Why I Quit Teaching
I don’t know. Every time someone asks me, my response is always different. Teaching is a dream job. You get to share your hard-earned knowledge and experiences to train the next generation. Why would I quit such a job? I don’t think there will ever be an objective answer, but I’ll try my best to go through my experiences and figure it out.
Student teaching was awesome. I had a great master teacher, the students loved learning, and class was a blast. Still, I was always really tired. This should be shocking because normally a teacher has to teach five or more periods, but I was really only teaching two. I wasn’t even lesson planning. Therefore, why would I always come home and go straight to bed, only to wake up at 5:00 in the morning? I thought it was mostly because I wasn’t used to working and that I’m innately shy, but I figured that eventually I would get over it.
Fast forward to getting my first job as a high school math teacher at a charter school. I honestly sent in my application really late because I wanted to rest more during the summer. I don’t really have a go-getter personality and I always try hard to be efficient. By efficient I mean, getting stuff over with as little effort as possible (I mean, I still turn out a quality product. Usually.). Still, after a little monetary pressure I sent in my application. I was hired almost immediately and had to start in 3 days. School started and I really only got to be in the classroom after about a week because there were some technical difficulties with the fingerprints. In any case, I had a rough start. Sure I liked the students, but they weren’t what some would call “easy” students. Most of them grew up in Watts, in the projects, and they got passed along to high school with sometimes elementary level math skills. Several kids told me how crazy their middle schools were. Chairs and tables would be flying. One kid even blew his mouth open by lighting fireworks in his mouth. Another kid told me about how their gang got their weapons confiscated by the police.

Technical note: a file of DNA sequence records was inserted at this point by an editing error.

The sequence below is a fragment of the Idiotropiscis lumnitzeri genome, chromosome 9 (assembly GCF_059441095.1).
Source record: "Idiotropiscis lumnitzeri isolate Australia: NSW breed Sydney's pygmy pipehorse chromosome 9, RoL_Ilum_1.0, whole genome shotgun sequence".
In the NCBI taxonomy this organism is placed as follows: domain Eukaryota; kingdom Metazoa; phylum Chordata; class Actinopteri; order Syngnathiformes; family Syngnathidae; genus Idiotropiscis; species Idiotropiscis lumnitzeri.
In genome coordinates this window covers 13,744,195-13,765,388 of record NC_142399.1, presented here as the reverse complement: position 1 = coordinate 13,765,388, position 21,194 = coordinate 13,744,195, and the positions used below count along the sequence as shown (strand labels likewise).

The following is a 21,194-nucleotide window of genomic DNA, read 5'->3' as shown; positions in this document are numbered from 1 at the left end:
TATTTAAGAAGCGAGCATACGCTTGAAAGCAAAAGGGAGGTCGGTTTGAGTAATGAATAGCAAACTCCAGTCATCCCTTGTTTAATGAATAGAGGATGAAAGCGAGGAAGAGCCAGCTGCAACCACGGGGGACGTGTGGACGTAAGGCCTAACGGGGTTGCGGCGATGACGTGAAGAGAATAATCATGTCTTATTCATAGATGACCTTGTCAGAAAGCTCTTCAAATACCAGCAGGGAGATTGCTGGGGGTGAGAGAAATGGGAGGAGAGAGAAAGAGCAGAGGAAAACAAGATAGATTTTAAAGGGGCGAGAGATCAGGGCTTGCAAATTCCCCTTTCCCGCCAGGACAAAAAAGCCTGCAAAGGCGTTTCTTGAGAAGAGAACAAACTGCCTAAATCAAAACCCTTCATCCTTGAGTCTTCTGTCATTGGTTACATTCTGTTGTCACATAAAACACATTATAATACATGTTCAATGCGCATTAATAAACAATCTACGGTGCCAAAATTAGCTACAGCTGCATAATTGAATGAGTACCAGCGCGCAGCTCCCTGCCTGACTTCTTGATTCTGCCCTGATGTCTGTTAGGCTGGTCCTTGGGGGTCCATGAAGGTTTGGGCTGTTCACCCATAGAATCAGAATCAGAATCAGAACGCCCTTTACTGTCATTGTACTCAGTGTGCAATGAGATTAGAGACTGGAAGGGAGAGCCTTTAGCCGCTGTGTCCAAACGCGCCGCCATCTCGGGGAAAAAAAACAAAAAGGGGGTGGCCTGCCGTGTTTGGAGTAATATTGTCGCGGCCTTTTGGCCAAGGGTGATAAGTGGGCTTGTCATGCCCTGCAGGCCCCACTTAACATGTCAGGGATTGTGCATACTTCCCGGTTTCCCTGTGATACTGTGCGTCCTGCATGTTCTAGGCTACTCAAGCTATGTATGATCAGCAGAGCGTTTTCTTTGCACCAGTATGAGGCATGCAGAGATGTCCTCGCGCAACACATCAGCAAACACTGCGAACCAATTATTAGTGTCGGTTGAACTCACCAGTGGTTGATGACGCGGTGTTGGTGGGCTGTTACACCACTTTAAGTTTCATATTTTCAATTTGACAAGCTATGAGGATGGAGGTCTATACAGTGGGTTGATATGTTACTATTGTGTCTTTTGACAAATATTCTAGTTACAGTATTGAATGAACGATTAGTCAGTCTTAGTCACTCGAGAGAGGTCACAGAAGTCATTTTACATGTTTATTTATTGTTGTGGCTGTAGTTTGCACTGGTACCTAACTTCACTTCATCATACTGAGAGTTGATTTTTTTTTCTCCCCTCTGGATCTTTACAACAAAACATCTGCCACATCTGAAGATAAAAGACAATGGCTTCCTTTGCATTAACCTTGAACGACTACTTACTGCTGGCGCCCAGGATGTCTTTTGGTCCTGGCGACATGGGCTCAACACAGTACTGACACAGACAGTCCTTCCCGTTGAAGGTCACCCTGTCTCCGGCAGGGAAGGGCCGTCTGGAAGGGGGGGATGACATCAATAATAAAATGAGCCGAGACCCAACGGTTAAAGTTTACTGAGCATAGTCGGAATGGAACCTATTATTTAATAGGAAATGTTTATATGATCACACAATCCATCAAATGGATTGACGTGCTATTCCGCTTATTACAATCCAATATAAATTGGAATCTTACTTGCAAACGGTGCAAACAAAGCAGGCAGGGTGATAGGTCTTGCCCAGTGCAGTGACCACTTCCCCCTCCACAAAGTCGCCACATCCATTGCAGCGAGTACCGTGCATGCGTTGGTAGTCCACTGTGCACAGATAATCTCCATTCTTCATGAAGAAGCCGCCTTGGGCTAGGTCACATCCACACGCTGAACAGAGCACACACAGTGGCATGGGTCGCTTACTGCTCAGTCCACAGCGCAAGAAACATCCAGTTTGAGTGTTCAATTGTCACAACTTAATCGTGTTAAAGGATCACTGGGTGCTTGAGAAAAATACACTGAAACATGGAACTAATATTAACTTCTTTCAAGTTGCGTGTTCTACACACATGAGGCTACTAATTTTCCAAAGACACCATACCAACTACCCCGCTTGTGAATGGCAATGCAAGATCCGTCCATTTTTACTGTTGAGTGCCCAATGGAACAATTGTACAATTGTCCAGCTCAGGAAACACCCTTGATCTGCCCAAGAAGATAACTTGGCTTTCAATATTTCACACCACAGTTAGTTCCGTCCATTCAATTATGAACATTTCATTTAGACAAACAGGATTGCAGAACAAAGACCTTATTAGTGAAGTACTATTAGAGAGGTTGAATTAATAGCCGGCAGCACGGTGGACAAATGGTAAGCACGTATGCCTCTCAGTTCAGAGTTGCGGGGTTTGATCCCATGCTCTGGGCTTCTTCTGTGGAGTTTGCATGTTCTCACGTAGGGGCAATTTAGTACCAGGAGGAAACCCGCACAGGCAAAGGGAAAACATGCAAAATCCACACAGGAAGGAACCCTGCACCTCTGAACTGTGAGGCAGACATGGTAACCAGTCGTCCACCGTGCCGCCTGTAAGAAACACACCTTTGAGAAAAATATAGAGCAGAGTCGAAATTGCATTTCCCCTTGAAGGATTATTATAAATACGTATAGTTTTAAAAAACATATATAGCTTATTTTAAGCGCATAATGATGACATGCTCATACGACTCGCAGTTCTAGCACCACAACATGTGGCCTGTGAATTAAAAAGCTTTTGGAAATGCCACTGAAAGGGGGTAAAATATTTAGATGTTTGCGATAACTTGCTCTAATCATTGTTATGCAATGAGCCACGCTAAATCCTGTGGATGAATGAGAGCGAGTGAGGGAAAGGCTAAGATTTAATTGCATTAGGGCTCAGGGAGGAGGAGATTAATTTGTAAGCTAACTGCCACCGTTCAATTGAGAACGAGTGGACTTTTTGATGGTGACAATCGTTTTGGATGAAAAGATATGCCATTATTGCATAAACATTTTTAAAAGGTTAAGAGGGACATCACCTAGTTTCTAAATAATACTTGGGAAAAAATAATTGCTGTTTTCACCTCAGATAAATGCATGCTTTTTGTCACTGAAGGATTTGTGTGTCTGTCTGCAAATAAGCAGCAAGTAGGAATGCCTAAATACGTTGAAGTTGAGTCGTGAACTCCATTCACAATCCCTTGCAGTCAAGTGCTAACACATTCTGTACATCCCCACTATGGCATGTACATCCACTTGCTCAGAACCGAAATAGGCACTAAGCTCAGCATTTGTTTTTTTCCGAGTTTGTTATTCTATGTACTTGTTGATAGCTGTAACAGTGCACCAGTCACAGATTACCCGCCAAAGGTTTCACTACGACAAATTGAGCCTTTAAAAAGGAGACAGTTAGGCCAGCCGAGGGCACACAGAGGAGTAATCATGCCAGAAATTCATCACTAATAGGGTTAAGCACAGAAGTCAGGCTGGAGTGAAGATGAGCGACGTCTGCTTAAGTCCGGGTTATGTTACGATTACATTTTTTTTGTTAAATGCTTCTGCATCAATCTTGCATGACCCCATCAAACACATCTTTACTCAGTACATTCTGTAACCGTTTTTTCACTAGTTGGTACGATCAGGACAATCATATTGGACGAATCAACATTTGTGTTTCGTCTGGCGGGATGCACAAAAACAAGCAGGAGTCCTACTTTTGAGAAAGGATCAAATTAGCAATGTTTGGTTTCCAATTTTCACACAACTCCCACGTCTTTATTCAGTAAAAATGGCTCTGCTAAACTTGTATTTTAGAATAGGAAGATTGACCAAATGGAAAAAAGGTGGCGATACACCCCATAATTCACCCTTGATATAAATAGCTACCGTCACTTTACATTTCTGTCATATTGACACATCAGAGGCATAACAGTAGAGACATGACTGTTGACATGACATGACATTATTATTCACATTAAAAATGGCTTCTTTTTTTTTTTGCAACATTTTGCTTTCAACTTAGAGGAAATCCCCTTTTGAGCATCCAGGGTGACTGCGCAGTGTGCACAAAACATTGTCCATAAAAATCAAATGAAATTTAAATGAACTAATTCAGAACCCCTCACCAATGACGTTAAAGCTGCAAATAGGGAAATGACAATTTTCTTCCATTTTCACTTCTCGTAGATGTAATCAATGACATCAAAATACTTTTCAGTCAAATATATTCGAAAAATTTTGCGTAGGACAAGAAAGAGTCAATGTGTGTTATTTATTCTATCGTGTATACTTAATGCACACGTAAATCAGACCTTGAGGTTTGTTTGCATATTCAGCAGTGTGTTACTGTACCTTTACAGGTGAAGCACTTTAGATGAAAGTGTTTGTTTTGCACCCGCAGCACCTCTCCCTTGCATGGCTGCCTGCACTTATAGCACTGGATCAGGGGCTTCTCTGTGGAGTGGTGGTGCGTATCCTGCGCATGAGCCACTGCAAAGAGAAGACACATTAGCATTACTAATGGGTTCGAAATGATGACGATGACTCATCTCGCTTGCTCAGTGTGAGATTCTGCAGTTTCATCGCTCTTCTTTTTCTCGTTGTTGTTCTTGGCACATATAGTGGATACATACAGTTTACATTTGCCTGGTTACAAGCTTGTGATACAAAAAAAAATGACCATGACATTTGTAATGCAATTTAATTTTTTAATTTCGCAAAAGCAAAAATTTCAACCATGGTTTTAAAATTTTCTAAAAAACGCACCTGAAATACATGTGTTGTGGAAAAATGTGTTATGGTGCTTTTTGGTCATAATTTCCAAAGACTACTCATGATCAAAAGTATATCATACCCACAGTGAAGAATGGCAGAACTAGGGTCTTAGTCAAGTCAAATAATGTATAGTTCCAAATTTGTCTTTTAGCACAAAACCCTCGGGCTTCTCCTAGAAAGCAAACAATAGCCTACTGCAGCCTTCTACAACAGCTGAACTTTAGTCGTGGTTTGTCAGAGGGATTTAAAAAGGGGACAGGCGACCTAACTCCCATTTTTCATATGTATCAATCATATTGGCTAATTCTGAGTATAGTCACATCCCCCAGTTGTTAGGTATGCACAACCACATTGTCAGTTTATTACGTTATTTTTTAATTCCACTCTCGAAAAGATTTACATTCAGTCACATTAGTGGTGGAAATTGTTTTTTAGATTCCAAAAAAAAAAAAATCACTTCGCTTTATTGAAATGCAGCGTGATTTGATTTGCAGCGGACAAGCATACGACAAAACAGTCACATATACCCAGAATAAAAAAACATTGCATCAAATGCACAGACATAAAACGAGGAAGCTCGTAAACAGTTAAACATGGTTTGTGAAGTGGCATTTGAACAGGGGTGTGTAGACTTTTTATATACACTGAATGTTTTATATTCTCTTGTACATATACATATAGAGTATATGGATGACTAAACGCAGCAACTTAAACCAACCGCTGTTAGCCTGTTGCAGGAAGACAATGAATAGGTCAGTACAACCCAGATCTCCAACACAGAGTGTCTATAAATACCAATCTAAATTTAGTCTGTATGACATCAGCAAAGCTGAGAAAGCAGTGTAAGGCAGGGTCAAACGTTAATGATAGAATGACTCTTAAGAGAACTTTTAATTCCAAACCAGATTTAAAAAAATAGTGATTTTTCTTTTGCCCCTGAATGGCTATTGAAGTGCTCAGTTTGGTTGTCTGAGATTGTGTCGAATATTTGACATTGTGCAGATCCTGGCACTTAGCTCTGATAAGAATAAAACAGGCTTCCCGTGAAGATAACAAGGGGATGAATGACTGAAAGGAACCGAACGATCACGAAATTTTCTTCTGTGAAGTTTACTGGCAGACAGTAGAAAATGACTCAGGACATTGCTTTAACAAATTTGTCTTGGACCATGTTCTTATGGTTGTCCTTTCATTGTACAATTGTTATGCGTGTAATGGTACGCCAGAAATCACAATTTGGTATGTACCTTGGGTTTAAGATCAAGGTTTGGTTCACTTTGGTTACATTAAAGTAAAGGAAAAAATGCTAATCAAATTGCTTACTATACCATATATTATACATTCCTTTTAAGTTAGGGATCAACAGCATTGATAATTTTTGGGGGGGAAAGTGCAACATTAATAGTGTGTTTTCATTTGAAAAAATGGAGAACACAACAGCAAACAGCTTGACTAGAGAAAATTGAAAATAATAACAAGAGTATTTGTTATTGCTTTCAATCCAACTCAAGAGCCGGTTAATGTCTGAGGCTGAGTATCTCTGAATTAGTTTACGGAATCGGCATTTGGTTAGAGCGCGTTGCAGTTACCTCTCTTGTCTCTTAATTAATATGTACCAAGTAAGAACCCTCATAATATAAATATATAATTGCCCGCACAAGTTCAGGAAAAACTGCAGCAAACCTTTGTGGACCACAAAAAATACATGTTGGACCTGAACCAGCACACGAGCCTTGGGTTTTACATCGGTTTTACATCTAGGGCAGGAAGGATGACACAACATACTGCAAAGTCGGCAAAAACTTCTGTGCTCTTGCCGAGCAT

However, this was where I wanted to be. I wanted to be a light in the darkness. I wanted to give kids who society would dismiss as hopeless, hope. I soon found out that it was a lot more work than I bargained for. At the work place, I can work like a machine. But to make me work like a dog at home too was too much. I’m still single! I need to get out! Yet I found myself isolating myself from my friends and family because the stress was too much and I always felt “behind”. The charter school did offer a lot of support but I felt like it was too much support. Can there ever be too much support? Too much coaching? Too much professional development?